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Competition for Broadband Wireless Services

After several years of false starts, wireless network operators around the world are beginning to succeed in their efforts to attract customers to broadband wireless services, and anticipated improvements in data throughput will accelerate mass-market uptake of mobile broadband, according to a new report from Heavy Reading.

Key findings of the report include the following:

3G-based W-CDMA and CDMA 1X EV-DO technology have a strong grip on the broadband wireless market and will continue to dominate it in terms of subscriber growth for at least the next three years. Compared with the challenge being mounted by Mobile WiMax, incumbent cellular standards have a huge advantage measured in terms of a more highly developed ecosystem, greater volumes in terminals and infrastructure, and the incumbent's right of access to premium broadband mobile spectrum in and around the 2GHz band.

Both W-CDMA and Mobile WiMax are gaining market momentum in terms of new operator recognition and contract awards. CDMA 2000, however, is showing signs of faltering. Telstra (Australia) is deploying W-CDMA, KDDI (Japan) is preparing to deploy WiMax, while SKT (Korea) is deploying both W-CDMA and WiMax. Some North American CDMA vendors report concern on the part of customers about the long-term growth prospects for CDMA, and there is a risk of some of these infrastructure vendors aggressively diverting R&D dollars into Mobile WiMax.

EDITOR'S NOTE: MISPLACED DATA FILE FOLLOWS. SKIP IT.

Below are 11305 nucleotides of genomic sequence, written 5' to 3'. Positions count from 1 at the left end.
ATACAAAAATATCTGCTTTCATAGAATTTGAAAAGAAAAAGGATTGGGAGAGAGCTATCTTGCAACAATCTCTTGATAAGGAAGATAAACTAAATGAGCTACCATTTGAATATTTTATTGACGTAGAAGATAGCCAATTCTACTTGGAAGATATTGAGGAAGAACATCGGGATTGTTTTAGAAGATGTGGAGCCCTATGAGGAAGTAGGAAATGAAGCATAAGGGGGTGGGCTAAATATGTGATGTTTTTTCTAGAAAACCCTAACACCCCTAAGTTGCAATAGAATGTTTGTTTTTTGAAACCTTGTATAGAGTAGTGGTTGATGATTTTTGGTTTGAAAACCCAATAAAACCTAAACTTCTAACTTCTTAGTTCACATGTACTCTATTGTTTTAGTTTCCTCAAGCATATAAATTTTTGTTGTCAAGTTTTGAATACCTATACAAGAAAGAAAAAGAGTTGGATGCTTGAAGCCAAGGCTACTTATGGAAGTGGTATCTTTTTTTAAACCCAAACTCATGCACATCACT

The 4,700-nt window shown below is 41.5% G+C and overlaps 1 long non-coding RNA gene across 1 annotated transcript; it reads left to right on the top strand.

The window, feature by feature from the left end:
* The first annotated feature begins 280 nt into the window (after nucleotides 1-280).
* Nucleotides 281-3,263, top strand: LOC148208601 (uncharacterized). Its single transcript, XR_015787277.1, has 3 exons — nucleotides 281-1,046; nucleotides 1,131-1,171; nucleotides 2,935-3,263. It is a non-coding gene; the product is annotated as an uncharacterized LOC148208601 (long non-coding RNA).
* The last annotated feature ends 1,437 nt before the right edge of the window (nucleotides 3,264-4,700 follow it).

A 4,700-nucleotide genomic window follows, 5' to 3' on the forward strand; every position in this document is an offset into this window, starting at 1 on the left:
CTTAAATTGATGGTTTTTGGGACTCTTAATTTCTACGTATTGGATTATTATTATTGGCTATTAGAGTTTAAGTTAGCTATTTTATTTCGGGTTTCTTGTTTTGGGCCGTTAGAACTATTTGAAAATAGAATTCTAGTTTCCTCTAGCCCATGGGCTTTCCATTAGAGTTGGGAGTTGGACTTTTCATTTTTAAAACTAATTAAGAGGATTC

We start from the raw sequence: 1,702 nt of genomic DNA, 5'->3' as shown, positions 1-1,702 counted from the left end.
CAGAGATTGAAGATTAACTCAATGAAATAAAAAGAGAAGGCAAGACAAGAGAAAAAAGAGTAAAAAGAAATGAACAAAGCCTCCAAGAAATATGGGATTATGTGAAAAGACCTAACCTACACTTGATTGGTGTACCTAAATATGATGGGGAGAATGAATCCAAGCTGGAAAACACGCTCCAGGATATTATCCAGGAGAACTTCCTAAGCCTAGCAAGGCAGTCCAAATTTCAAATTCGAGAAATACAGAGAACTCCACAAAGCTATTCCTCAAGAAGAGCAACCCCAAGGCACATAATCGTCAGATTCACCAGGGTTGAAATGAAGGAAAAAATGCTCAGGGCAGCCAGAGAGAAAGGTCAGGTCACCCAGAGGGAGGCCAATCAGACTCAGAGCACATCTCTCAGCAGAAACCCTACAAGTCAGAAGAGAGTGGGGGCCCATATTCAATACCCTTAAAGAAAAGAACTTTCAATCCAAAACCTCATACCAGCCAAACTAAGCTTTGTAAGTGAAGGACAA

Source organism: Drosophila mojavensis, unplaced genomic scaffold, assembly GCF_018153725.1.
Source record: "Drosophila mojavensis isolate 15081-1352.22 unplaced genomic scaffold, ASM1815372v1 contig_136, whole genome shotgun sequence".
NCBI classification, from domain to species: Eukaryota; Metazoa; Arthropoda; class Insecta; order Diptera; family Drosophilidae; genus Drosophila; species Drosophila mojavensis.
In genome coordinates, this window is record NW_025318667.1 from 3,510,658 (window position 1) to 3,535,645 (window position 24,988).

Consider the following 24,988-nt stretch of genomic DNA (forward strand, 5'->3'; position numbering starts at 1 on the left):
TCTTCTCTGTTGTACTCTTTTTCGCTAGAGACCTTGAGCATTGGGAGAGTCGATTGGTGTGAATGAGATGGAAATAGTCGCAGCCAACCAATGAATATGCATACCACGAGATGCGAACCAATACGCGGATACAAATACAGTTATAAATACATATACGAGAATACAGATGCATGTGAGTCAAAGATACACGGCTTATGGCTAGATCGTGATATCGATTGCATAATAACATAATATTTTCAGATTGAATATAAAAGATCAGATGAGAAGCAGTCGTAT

The amount of commonality between the competing broadband wireless standards is such that they are likely to converge and merge from four to two within the next two years. WiMax is the first of the broadband mobile standards to adopt a lower-cost, flat IP architecture with a more efficient air interface based on OFDMA.

In future releases, however, W-CDMA, CDMA 2000, and 802.20 will all evolve to comparable architectures, as well as variants of the same OFDMA-based air interface. Most vendors will admit some differences privately, but many say publicly that the performance characteristics of WiMax and UTRAN LTE (the W-CDMA OFDMA Variant) appear to be pretty much the same.

IMHO, the missing ingredient from most market research on this topic is a meaningful assessment of the best marketing strategies that service providers have applied to engage consumers and develop their markets for value-added services. My point: merely choosing the best wireless technology, and then making an associated infrastructure investment, clearly isn't a proven strategy to ensure success in the marketplace.

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